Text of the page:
Cecilia Bartoli


Schubert Club Performance: March 18, 1996

From the Schubert Club Archive:

The epithet “phenomenon” is bandied about lightly with superstars, but it fits Cecilia Bartoli, one of the world’s most celebrated classical artists. Born in Rome to two opera singers in 1966, she grew up surrounded by music. Her mother was her only teacher, and she helped her daughter find and develop her unique voice. Cecilia’s career was launched in 1987, when she sang “Una voce poco fa” from The Barber of Seville on an Italian TV talent show and was spotted by the great conductor Riccardo Muti:

Immediately, the young mezzo was engaged to sing Rosina on stage in Cologne and Zurich. It became one of her signature roles, and Rossini became her special composer.

But Bartoli has always been equally captivating in solo recitals. This 1992 film from Venice’s Teatro la Fenice shows the singer’s artistry already fully formed at the age of 26: perfect technique and diction, rich timbre, supple phrasing, plus a quick-witted, charismatic stage presence. She’s clearly having a love affair with the music and her audience:

Beginning in 1991 when they performed together in London, Bartoli began a close musical partnership with pianist András Schiff. It led to a best-selling recording of Italian songs by Schubert, Beethoven, Mozart and Haydn. The two artists performed songs by those composers, along with Rossini (of course), in their 1996 Schubert Club recital in St. Paul:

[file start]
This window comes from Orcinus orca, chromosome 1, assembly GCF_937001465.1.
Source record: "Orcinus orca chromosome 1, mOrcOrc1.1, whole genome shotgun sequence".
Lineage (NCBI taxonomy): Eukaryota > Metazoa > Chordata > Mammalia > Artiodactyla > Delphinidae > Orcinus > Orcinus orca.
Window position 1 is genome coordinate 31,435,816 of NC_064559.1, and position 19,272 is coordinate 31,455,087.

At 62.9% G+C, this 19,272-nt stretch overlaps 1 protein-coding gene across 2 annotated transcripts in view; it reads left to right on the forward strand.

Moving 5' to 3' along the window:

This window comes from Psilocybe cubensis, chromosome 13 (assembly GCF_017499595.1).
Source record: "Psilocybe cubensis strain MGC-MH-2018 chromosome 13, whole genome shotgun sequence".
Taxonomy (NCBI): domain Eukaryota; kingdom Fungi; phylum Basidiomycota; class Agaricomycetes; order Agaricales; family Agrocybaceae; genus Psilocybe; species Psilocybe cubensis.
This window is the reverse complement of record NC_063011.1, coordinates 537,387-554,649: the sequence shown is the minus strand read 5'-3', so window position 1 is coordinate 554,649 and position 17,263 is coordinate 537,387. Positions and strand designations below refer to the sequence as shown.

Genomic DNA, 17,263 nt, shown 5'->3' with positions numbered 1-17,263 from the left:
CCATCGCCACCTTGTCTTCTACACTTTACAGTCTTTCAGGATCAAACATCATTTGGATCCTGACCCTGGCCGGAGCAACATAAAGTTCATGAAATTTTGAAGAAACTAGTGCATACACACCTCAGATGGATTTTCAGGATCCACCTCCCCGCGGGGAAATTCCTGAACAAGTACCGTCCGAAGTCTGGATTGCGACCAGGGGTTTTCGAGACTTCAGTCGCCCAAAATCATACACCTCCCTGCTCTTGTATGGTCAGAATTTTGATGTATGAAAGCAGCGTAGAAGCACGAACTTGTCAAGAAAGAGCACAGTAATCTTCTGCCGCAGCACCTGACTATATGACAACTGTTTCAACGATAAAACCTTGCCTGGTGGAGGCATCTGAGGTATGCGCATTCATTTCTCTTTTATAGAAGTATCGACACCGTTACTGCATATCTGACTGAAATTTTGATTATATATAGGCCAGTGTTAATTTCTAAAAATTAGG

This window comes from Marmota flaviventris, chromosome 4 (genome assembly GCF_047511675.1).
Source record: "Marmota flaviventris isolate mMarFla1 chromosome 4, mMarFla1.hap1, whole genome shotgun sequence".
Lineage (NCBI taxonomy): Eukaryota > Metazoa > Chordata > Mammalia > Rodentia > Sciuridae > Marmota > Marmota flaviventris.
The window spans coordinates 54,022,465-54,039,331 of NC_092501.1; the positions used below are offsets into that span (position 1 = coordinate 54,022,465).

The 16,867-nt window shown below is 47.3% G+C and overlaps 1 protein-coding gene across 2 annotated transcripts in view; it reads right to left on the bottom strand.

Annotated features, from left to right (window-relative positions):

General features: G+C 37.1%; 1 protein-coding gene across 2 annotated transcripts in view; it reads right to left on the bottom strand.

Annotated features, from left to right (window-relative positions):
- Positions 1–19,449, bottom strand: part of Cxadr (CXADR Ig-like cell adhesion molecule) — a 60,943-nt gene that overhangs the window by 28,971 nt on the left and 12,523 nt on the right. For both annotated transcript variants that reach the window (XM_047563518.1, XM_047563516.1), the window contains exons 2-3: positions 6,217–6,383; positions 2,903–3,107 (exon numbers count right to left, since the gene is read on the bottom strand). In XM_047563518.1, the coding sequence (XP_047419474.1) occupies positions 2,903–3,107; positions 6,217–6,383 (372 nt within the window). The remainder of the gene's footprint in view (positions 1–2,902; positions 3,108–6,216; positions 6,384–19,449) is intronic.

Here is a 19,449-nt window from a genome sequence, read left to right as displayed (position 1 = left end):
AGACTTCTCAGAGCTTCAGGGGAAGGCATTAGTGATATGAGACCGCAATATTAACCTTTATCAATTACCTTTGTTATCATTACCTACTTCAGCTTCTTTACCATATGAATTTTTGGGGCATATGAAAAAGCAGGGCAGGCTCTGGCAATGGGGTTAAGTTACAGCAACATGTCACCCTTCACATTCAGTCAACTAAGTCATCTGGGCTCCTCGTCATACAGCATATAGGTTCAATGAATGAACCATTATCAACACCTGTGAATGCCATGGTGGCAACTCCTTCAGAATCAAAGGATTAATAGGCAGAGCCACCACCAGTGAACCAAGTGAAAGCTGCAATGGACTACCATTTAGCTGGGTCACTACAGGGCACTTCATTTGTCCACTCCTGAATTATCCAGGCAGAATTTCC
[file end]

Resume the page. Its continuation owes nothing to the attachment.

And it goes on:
1996 was also the year of Bartoli’s debut at the Metropolitan Opera, and the following season she sang another of her key roles there, Rossini’s Cinderella:

Handel operas are another Bartoli specialty. In 2009 she recorded “Ombra mai fu” with Giovanni Antonini’s brilliant period ensemble Il Giardino Armonico for an album of arias written for famous castratos. The selections were fancifully filmed (with the recordings dubbed in) for a DVD release:

Bartoli has also revelled in Mozart’s music. Here’s a snippet from The Magic Flute in her 1999 duo recital at Glyndebourne with Bryn Terfel:

It’s hard to believe that HER career began almost half a century ago. She’s now also active as an impresario and producer, and remains a tireless explorer of lesser-known repertoire by legendary singers from centuries past. Approaching 60, Cecilia Bartoli is still in her prime – a “diva” (= goddess) in the best sense of the word. As late as 2019, she made her phenomenal debut at Naples’s fabled Teatro di San Carlo:

Artist note by Richard Evidon


Cover of the program from Bartoli’s 1996 performance with pianist András Schiff

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Program from Bartoli’s 1996 concert

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Signed photo from 1996

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Signed photo, not dated (but likely from 1996)

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